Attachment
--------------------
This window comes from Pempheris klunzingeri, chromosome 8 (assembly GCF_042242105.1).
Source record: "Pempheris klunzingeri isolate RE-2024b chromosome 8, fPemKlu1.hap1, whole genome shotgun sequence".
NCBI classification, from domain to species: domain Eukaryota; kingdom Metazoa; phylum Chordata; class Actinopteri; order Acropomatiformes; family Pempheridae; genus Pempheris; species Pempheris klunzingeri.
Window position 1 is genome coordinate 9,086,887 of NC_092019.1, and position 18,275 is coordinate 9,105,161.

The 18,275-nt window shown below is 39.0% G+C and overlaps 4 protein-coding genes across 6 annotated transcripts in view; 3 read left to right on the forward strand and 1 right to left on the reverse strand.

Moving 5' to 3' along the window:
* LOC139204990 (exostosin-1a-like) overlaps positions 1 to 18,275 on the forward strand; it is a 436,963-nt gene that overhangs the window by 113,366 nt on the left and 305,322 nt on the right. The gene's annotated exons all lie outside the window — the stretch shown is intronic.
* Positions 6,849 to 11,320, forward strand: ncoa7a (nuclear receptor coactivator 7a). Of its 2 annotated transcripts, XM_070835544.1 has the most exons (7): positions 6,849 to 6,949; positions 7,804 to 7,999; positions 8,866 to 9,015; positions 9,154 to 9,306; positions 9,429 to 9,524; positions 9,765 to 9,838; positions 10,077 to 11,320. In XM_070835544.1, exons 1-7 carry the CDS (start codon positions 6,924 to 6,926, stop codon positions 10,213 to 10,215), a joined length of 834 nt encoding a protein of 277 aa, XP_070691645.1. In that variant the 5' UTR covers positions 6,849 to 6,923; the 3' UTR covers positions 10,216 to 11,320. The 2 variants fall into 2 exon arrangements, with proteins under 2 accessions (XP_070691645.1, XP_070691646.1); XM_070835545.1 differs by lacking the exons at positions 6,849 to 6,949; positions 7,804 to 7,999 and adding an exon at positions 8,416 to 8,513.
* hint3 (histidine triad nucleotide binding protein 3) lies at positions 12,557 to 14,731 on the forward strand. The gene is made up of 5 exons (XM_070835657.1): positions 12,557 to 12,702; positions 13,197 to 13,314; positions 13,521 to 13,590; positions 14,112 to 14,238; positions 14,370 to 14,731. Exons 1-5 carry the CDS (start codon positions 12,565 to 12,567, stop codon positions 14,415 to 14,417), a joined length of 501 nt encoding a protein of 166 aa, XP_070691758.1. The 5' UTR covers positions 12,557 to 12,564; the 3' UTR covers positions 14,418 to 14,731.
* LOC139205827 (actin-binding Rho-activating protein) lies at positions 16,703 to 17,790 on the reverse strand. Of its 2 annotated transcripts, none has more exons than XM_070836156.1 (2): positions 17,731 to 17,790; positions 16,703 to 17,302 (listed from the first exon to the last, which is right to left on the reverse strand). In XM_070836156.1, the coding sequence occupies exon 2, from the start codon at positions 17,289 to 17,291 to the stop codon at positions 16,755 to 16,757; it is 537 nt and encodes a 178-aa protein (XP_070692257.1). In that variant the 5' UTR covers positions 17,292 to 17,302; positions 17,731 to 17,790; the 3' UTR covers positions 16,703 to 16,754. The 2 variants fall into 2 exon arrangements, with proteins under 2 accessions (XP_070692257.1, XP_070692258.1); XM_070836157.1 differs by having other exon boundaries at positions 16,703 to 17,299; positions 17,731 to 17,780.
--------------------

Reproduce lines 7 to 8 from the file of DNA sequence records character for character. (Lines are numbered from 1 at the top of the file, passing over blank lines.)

* LOC139204990 (exostosin-1a-like) overlaps positions 1 to 18,275 on the forward strand; it is a 436,963-nt gene that overhangs the window by 113,366 nt on the left and 305,322 nt on the right. The gene's annotated exons all lie outside the window — the stretch shown is intronic.
* Positions 6,849 to 11,320, forward strand: ncoa7a (nuclear receptor coactivator 7a). Of its 2 annotated transcripts, XM_070835544.1 has the most exons (7): positions 6,849 to 6,949; positions 7,804 to 7,999; positions 8,866 to 9,015; positions 9,154 to 9,306; positions 9,429 to 9,524; positions 9,765 to 9,838; positions 10,077 to 11,320. In XM_070835544.1, exons 1-7 carry the CDS (start codon positions 6,924 to 6,926, stop codon positions 10,213 to 10,215), a joined length of 834 nt encoding a protein of 277 aa, XP_070691645.1. In that variant the 5' UTR covers positions 6,849 to 6,923; the 3' UTR covers positions 10,216 to 11,320. The 2 variants fall into 2 exon arrangements, with proteins under 2 accessions (XP_070691645.1, XP_070691646.1); XM_070835545.1 differs by lacking the exons at positions 6,849 to 6,949; positions 7,804 to 7,999 and adding an exon at positions 8,416 to 8,513.